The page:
Kenworthy has offered his readers twelve inspirational synopses of undeniably important and useful lives. Some of these biographies first appeared in the closing years of World War II and, because of the book’s popularity, were amended and updated in subsequent printings. It was not written because the author intended to lecture readers on how to become “great.” Realistically, he was frank to declare that most of them had little chance for that. Rather, his purpose was to provide them with “stars” by which they could better steer their lives in profoundly unsettled times.
In so doing, Kenworthy notes that “the Twelve,” as he calls his subjects, were often unpopular figures, some of them for particular actions undertaken during parts of their careers, others for calling down permanent prejudices against themselves in some quarters. This, Kenworthy explains, was because they were ahead of their times. Gandhi, for example, was profoundly feared and distrusted by British authorities as well as by large numbers of both Moslems and Hindus—as his assassination indicated. Similarly, Eleanor Roosevelt was always subjected to derision for her work on behalf of labor, women, and minorities. Even after she served as a U.S. delegate to the United Nations and had gained international stature in her own right, she continued to be the butt of vicious jokes and a provocation to people with deeply ingrained prejudices. It was much the same for Sun Yat-sen, who at various points in his career was depicted as a dangerous revolutionary or dissident,...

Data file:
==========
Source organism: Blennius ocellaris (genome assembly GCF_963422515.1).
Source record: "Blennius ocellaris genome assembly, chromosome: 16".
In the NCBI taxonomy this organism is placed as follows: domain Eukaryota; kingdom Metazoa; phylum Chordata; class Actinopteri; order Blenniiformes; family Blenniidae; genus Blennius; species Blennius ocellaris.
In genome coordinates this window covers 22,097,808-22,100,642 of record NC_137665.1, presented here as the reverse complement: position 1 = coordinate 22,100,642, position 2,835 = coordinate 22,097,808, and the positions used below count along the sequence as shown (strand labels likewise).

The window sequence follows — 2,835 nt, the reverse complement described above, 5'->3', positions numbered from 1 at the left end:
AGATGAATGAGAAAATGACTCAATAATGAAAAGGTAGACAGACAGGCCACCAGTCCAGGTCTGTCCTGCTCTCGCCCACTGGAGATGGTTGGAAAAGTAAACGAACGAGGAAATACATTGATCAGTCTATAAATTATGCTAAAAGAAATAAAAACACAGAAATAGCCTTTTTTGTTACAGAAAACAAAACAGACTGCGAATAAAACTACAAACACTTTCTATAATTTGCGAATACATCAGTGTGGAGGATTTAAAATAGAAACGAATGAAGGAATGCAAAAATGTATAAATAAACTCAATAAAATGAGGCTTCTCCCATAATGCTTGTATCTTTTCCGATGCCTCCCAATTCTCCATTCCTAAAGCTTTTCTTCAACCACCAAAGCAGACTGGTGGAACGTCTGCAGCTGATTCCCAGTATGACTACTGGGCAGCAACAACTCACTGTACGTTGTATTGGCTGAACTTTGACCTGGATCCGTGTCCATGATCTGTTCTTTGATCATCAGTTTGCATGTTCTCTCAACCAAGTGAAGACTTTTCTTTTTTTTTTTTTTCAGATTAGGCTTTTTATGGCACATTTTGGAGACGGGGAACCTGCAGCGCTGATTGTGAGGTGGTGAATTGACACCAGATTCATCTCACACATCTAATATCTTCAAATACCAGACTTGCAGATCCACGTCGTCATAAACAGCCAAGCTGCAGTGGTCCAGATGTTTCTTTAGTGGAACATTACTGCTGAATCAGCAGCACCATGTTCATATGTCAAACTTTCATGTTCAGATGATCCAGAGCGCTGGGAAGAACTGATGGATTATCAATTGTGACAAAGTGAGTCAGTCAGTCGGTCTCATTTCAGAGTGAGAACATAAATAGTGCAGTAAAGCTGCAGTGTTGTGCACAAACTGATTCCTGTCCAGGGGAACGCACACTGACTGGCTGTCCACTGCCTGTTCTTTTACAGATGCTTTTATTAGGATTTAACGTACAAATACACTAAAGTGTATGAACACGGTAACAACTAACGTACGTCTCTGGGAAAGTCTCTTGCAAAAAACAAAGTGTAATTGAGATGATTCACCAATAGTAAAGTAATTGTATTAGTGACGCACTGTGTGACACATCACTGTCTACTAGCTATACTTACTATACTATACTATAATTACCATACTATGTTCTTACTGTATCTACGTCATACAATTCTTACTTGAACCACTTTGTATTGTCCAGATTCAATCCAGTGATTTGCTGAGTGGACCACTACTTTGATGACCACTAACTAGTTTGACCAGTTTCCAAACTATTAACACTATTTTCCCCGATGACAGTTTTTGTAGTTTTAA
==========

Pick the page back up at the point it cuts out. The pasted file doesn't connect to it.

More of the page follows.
(The entire section is 637 words.)